We had a very serious fire in the bottom end of my constituency. Although we say that we were fortunate there were no deaths associated with that, it was the most frightening fire the region has seen in a very long time, getting into the suburbs of the provincial city of Horsham. So I challenge the Prime Minister to recognise the significance of that question I put on the Notice Paper and to respond positively to it and send a message to my constituency that this is a Labor government that does care and does have the interests of western Victoria at heart.

The second point I wanted to make was just how significant the changes to Youth Allowance have been in my constituency. You can tell by the jamming of the switchboard and the numerical strength of the emails that this is a huge issue affecting thousands of potential university students across north-west Victoria—and other rural constituencies have felt the same. In fact, it is estimated that something like 30,000 potential tertiary students right across the nation have been affected by this shifting of the goalposts. After the plans they made, following their year 12 VCE qualification, to defer their university course for one year in order to accumulate some money to assist their parents to pay for their tertiary education, the goalposts have been shifted on them. They are now being told they are expected to work up to 30 hours a week prior to their university course, which would require them to engage in that work during their important year 11 and year 12 years, which are horrendous years for students today. I remember my own children going through those challenges. It is just completely unreasonable.

We have now got a Senate inquiry up to investigate the matter and get the concerns of some of these youngsters on paper as evidence to convince the government that it needs to make some adjustments to this policy position announced in the recent budget. Some of the intent of the budget announcement might have been a noble one, which was to ensure that youngsters who have the advantage of living in the big cities and can continue to live with their parents did not take advantage of the system, but that opportunity is not available to country kids. They have usually got to travel hundreds of miles to attend a metropolitan or provincial based university. And in these circumstances, where drought has taken an enormous toll on the finances of their parents, particularly if they are primary producers, this shift has enraged them completely.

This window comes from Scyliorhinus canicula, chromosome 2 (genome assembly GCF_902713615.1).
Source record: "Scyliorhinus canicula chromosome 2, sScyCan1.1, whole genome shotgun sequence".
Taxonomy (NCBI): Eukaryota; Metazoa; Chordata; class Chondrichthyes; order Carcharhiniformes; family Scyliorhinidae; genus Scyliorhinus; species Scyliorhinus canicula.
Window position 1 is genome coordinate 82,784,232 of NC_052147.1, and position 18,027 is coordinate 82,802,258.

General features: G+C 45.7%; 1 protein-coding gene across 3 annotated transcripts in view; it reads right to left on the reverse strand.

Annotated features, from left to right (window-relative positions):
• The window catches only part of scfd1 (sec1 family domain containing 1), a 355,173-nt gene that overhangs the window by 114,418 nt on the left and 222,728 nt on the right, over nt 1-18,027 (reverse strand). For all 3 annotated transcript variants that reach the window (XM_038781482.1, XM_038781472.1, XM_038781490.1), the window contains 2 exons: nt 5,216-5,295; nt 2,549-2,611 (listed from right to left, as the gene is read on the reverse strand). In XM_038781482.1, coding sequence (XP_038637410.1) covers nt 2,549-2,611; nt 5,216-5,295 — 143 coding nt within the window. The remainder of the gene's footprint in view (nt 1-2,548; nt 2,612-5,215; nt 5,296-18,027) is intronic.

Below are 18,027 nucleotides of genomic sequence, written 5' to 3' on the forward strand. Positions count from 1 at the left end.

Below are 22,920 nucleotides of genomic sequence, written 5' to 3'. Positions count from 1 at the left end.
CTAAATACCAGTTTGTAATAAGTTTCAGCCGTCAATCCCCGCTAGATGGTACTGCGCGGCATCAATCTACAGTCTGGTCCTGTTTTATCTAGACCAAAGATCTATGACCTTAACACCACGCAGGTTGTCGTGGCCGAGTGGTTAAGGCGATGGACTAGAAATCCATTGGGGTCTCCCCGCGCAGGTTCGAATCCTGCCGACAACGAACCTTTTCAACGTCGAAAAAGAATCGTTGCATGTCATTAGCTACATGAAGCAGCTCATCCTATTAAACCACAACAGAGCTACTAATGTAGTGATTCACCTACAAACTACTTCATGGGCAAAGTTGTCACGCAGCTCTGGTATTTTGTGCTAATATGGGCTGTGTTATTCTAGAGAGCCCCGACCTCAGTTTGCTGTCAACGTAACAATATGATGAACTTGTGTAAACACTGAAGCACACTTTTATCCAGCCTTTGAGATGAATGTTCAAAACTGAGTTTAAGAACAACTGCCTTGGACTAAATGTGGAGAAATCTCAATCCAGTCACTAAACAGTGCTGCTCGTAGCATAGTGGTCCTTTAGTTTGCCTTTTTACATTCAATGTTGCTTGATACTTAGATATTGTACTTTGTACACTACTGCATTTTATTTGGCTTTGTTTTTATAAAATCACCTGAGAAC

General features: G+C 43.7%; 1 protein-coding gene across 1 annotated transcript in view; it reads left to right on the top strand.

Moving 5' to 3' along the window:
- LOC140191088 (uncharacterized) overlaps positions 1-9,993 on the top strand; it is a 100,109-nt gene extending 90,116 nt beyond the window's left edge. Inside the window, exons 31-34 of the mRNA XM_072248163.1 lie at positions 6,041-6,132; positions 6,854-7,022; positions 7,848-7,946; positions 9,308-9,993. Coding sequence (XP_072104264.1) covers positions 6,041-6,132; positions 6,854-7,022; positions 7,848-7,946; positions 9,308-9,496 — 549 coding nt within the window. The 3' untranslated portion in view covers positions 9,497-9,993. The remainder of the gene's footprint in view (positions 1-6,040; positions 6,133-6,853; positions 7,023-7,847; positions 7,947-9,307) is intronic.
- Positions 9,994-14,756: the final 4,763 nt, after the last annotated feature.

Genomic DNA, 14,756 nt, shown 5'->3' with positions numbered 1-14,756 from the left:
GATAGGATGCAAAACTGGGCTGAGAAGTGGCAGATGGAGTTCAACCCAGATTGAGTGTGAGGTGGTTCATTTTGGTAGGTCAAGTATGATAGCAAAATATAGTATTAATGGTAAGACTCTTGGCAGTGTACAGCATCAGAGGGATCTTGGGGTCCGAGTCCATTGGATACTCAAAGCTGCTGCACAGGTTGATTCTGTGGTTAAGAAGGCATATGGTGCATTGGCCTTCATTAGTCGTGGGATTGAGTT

As I say, there have been an enormous number of representations, and I am hoping that the findings of the Senate committee will assist in nudging the government to tweak this budget announcement so that country students are not substantially impacted. I heard the member for Throsby speaking earlier in the grievance debate about university opportunities, and the figures she mentioned for the participation rates of rural students are just deplorable in a nation that needs to encourage youngsters across the board, no matter where they live, to engage in tertiary education.

With regard to the children of the families that I represent, the expectation is that, because they have committed to rural lives, they will return with qualifications—whether they are in teaching, nursing, agriculture or business—and work in their local communities, because that is where they were born and raised and are used to a lifestyle they can enjoy. So the challenge will be for the government to respond to this need, and I am hoping that government members who represent rural constituencies will get in there and support the students they represent and convince the government it needs to change this policy, not shift the goalposts for desperate country families.